Logging, conversion to banana plantations and cattle-ranch expansion have resulted in widespread forest clearance and severe fragmentation, particularly in Costa Rica (Stiles and Skutch 1989, Dinerstein et al. 1995, Harcourt and Sayer 1996).

Conservation Actions Underway
It occurs in Rincón de la Vieja National Park and La Selva Biological Reserve, Costa Rica (McDade et al. 1994, P. Coopmans in litt. 1999, F. G. Stiles in litt. 1999), and potentially Braulio Carillo National Park, Costa Rica, and Río Indio-Maíz Biological Reserve, Nicaragua. Rancho Naturalista is an ecotourism lodge where the species receives protection under current management practices (M. Reid in litt. 1999, J. VanderGaast in litt. 1999). Conservation Actions Proposed
Survey to assess its population and distribution, especially in Nicaragua. Determine the extent to which it can use and maintain a population in unnatural habitats. Increase the area of suitable habitat within governmental and private protected areas.

Costa Rica Gateway. 1998. Rancho's bird list.

Dinerstein, E.; Olson, D. M.; Graham, D. J.; Webster, A. L.; Primm, S. A.; Bookbinder, M. P.; Ledec, G. 1995. A conservation assesssment of the terrestrial ecoregions of Latin America and the Caribbean. World Bank, Washington, D.C.

Harcourt, C. S.; Sayer, J. A. 1996. The conservation atlas of tropical forests: the Americas. Simon and Schuster, New York.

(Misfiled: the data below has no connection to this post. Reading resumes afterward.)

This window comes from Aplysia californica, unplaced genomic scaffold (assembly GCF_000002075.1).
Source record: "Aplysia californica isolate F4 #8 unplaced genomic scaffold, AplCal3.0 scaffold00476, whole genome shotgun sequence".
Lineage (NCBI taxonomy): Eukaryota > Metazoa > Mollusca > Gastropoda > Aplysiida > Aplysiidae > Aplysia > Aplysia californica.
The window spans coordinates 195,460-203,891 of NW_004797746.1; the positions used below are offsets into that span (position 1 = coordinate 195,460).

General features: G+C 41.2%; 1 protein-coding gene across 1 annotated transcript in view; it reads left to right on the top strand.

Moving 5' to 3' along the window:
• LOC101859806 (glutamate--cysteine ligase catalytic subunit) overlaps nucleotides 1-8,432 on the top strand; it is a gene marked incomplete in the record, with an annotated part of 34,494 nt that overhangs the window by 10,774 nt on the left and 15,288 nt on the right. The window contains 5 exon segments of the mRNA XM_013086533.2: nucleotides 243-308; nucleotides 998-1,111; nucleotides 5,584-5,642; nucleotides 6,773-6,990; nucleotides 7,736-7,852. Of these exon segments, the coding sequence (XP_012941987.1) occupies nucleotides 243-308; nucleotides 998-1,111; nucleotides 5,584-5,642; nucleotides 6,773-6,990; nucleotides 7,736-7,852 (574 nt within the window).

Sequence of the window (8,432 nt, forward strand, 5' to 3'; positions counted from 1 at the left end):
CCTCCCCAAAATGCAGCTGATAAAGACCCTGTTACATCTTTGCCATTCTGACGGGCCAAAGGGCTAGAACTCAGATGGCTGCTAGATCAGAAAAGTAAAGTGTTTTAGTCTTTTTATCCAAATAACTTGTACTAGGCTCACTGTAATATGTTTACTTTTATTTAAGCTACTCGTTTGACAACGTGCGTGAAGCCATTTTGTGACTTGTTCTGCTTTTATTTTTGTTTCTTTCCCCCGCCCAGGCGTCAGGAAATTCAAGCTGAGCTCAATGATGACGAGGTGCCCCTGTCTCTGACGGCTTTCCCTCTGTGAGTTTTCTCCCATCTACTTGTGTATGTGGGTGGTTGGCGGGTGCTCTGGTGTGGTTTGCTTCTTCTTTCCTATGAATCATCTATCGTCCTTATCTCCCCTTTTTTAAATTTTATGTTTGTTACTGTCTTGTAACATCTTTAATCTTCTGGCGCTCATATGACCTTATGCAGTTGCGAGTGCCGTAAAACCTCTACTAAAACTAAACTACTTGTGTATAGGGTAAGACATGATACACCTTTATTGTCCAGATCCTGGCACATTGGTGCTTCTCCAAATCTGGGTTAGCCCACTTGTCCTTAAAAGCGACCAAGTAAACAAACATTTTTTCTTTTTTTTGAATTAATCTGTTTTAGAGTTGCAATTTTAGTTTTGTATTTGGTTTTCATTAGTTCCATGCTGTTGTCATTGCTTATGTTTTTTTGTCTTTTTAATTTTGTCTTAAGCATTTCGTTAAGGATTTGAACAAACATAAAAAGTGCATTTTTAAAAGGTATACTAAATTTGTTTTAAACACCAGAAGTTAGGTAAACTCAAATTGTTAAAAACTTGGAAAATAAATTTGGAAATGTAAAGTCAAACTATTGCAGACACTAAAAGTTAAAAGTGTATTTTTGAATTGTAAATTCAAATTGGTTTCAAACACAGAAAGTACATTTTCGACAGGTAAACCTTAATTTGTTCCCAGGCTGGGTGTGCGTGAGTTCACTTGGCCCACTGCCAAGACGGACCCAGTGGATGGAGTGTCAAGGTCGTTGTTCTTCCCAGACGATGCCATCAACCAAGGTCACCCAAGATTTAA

McDade, L. A.; Bawa, K. S.; Hespenheide, H. A.; Hartshorn, G. S. 1994. La Selva: ecology and natural history of a neotropical rain forest. The University of Chicago Press, Chicago and London.

Stiles, F.G. and Skutch, A.F. 1989. A Guide to the Birds of Costa Rica. Cornell University Press, Ithaca, NY.

Further web sources of information
Explore HBW Alive for further information on this species

View photos and videos and hear sounds of this species from the Internet Bird Collection

Text account compilers
Capper, D., Mahood, S., Pople, R., Sharpe, C J, Stuart, T.

Behrstock, R., Coopmans, P., Erb, K., Newfield, N., Reid, M., Stiles, F., Stuart, T., Vander Gaast, J., van Gausig, ..

IUCN Red List evaluators
Butchart, S., Symes, A.

Recommended citation
BirdLife International (2016) Species factsheet: Aphanotriccus capitalis. Downloaded from on 24/10/2016. Recommended citation for factsheets for more than one species: BirdLife International (2016) IUCN Red List for birds. Downloaded from on 24/10/2016.

This information is based upon, and updates, the information published in BirdLife International (2000) Threatened birds of the world. Barcelona and Cambridge, UK: Lynx Edicions and BirdLife International, BirdLife International (2004) Threatened birds of the world 2004 CD-ROM and BirdLife International (2008) Threatened birds of the world 2008 CD-ROM. These sources provide the information for species accounts for the birds on the IUCN Red List.

To provide new information to update this factsheet or to correct any errors, please email BirdLife

To contribute to discussions on the evaluation of the IUCN Red List status of Globally Threatened Birds, please visit BirdLife's Globally Threatened Bird Forums.

Additional resources for this species

ARKive species - Tawny-chested flycatcher (Aphanotriccus capitalis) 0

Key facts
Current IUCN Red List category Vulnerable
Family Tyrannidae (Tyrant-flycatchers)
Species name author (Salvin, 1865)
Population size 6000-15000 mature individuals
Population trend Decreasing
Distribution size (breeding/resident) 8,000 km2
Country endemic? No
Links to further information
- Additional Information on this species